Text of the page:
Latest News

LeBron James, Dwyane Wade power Miami Heat past Philadelphia 76ers

There are still these nights, though far less frequently now, when Dwyane Wade grabs the scoring reins for the Heat, as he did routinely in the pre-LeBron James era.

Saturday at Wachovia Center was one of those nights, and Wade’s 33-point masterpiece was all the more captivating because it was accompanied by playmaking brilliance from James, who crafted his third triple-double of the season and delivered passes, both routine and remarkable, that his teammates often parlayed into baskets.

With Wade shooting 14 for 18 from the field — and James filling the box score with 16 points, 10 rebounds and 11 assists — the Heat methodically dismantled Philadelphia 114-90 to push its season-high winning streak to 10.

“A professional win,” coach Erik Spoelstra called it.

In sweeping its three-game road trip, the Heat extended the second-longest streak of the Big 3 era. It’s two short of Miami’s 12-game run during the 2010-11 season.

Wade scored 17 in the first half and 16 in the second, falling two short of his season-high scoring output. He was pure on his jumper, shooting 9 for 12 on two-point attempts outside the paint, and efficient in the basket area, converting all five of his shots in the paint.

“You roll your eyes even a few weeks ago when people were criticizing him,” Spoelstra said. “He’s having a career year efficiency wise. His game has evolved. It really should be celebrated for an athlete willing to [sacrifice].”

Wade made a couple of dazzling moves to the basket — including one that froze Jrue Holiday in his tracks — and attempted just one three-pointer, which he missed.

“He was in a great groove,” James said. “We need that from him. He’s getting healthy.”

Wade has reminded reporters this season that he could score 30 a game if he weren’t happily allowing James to lead the way. But in a season when he’s taking fewer shots and scoring less (20.9 per game) than anytime since his rookie season, nights like Saturday are satisfying.

“Different nights, maybe it’s not the same opportunity,” Wade said. “Guys continued to feed me. I had it going. If a guy is going, we let them go. That’s the mind-set of this team.”

Udonis Haslem said “we were calling out telling Dwyane to shoot. James Jones was yelling ‘ en fuego’ from the bench.”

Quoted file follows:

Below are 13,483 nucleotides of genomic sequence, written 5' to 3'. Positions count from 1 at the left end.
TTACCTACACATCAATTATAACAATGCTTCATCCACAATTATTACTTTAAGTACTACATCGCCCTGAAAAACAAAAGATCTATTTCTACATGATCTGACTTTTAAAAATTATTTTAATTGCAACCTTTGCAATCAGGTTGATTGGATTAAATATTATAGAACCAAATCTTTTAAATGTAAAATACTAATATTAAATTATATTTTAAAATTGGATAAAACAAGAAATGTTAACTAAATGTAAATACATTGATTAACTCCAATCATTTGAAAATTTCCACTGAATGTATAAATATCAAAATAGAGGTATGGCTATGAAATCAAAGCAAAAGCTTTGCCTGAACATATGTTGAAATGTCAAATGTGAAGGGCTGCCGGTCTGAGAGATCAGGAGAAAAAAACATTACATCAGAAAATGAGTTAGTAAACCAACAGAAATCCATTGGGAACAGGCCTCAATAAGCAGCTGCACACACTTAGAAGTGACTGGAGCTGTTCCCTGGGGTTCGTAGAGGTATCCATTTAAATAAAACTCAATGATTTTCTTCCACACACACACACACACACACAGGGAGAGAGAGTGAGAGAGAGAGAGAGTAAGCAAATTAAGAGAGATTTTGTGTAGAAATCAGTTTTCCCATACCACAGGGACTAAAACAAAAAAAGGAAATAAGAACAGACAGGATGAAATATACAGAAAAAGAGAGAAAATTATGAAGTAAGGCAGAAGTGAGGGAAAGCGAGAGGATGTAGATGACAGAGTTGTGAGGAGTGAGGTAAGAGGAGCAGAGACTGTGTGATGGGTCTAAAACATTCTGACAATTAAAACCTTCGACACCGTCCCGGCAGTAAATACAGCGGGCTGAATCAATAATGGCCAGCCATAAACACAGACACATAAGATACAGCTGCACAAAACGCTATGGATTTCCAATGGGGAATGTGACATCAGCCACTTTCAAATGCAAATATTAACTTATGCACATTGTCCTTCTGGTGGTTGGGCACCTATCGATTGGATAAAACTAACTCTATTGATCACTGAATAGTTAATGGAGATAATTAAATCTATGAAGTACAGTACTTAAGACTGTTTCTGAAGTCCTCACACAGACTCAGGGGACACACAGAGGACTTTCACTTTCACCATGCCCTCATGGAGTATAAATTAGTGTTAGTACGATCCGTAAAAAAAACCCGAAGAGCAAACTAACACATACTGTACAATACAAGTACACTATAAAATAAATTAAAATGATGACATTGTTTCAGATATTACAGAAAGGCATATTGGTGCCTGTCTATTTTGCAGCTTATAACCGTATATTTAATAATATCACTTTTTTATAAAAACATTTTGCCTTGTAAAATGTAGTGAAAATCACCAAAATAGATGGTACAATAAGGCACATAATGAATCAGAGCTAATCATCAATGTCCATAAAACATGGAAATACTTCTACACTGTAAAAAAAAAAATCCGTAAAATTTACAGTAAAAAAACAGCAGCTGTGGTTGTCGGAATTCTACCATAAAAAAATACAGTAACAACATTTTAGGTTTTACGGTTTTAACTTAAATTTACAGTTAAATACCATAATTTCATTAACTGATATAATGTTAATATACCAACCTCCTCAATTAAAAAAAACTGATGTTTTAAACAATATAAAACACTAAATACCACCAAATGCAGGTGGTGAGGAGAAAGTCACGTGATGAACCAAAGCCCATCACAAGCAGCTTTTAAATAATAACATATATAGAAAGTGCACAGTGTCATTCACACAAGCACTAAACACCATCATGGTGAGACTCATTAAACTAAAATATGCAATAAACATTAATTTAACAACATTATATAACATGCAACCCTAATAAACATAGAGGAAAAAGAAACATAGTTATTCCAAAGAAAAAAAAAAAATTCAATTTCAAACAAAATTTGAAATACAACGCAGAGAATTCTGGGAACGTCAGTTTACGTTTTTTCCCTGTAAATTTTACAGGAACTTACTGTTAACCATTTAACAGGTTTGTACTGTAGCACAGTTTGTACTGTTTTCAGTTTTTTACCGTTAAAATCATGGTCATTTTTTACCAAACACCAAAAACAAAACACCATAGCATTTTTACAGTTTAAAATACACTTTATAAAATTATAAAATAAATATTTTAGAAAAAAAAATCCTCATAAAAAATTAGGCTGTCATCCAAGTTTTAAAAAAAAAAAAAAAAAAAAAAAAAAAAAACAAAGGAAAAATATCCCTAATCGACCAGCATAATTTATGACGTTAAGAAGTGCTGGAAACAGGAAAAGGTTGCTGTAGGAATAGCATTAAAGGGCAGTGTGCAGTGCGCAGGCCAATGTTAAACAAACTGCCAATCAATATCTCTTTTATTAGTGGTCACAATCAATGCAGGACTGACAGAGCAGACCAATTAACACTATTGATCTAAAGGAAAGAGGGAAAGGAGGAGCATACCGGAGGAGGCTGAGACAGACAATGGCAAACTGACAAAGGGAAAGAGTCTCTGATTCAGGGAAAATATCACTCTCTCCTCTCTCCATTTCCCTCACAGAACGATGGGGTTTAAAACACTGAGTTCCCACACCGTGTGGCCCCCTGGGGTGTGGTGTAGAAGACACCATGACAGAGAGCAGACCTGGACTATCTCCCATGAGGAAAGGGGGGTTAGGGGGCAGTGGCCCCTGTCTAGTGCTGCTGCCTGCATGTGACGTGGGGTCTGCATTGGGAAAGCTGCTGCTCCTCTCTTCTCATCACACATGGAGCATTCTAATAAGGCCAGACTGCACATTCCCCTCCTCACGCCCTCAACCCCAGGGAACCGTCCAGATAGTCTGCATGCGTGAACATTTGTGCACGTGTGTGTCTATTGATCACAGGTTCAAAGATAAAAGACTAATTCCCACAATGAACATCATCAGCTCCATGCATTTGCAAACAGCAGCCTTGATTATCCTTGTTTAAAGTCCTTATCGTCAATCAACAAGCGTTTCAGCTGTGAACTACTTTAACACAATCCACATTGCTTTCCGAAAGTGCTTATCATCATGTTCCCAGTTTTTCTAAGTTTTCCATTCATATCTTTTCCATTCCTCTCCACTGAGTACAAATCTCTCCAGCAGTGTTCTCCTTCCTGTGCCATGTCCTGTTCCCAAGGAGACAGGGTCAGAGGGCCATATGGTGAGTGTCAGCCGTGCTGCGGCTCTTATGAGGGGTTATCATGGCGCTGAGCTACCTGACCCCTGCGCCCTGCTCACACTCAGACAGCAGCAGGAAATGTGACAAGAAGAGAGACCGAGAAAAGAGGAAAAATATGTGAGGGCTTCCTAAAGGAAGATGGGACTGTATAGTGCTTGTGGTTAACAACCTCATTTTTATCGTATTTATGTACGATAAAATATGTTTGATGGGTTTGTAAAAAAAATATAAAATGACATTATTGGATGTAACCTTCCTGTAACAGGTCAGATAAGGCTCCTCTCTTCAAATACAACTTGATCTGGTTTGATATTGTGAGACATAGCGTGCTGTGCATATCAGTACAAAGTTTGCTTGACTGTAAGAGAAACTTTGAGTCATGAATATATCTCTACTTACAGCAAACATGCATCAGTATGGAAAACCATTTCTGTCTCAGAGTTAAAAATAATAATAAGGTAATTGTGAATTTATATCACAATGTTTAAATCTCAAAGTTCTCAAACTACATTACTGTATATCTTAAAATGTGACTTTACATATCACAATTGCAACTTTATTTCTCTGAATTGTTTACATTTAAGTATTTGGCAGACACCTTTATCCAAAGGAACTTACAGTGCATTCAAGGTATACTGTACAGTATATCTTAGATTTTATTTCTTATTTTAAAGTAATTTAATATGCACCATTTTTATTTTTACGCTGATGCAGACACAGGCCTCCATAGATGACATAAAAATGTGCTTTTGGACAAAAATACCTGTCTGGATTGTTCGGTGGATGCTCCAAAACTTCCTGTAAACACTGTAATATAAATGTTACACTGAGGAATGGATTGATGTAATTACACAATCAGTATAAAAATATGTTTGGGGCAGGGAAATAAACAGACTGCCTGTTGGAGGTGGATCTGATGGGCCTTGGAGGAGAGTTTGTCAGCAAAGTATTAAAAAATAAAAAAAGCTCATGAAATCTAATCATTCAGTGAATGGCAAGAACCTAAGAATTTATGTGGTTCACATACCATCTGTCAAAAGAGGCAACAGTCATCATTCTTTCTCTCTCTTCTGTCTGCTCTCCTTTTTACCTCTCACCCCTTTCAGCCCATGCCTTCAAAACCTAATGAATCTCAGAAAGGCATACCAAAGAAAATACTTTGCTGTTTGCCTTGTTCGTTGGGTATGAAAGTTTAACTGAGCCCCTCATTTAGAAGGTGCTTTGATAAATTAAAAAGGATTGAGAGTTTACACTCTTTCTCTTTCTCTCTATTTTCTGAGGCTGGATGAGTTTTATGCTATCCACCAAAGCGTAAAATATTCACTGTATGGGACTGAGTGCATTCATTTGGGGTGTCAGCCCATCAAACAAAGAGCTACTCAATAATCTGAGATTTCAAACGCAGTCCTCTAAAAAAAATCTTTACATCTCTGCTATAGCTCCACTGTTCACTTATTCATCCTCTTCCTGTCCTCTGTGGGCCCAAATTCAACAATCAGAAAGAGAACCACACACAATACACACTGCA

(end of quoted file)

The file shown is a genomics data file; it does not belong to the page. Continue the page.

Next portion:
The Heat is 9-1 when Wade leads Miami in scoring this season, compared with 26-11 for James and 4-2 for Chris Bosh.

James attempted only four shots in the first half and finished 7 for 12 from the field, his 16 points just one more than his season low (at Portland).

But James left an indelible imprint with his rebounding and playmaking. His 10th rebound of the night, 52 seconds into the fourth quarter, gave him a triple-double.

“I was going to be out there until I got it,” he said, joking that he’s had “too many nine-assist, nine-rebound games.”

He made a few jaw-dropping passes — including one no-look flip over his head to Bosh for a layup — and other simpler but decisive ones, including a dart to set up a Ray Allen three that stretched Miami’s lead to 56-47 at halftime.

James said he gets “more pleasure and more of a kick” from passing the ball to teammates than scoring, especially when he’s double-teamed. “I enjoy that more than anything,” he said. “I said from the beginning, I didn’t need to score” for the Heat to win Saturday.

The Heat began the third quarter on a 29-16 burst, culminating in a Norris Cole-to-James alley-oop dunk that elicited a roar from the crowd and pushed the Heat cushion to 22.

Contributions came from elsewhere, too. Mario Chalmers closed with six assists and one turnover on a 14-point night. Bosh had 13 points (but just one rebound) and Allen and Cole added 12 apiece.

The Heat, which has won 12 in a row against Philadelphia, shot 58.4 percent from the field and had 27 assists, compared with six turnovers.

The night started oddly, with Wachovia Center officials needing to rush frantically to change the floor from ice to hardwood because of a 1 p.m. Philadelphia Flyers-Winnipeg Jets game.

The NBA requires teams be given 90 minutes to use the court before a game starts, and the 76ers barely missed that deadline, opening the court 85 minutes before tip-off. “It’s weird, it’s crazy,” Haslem said.

Ultimately, it didn’t matter. The Heat is steamrolling, playing at its highest level “since we won the championship,” Wade said. “Best of the year.”

Related stories from Miami Herald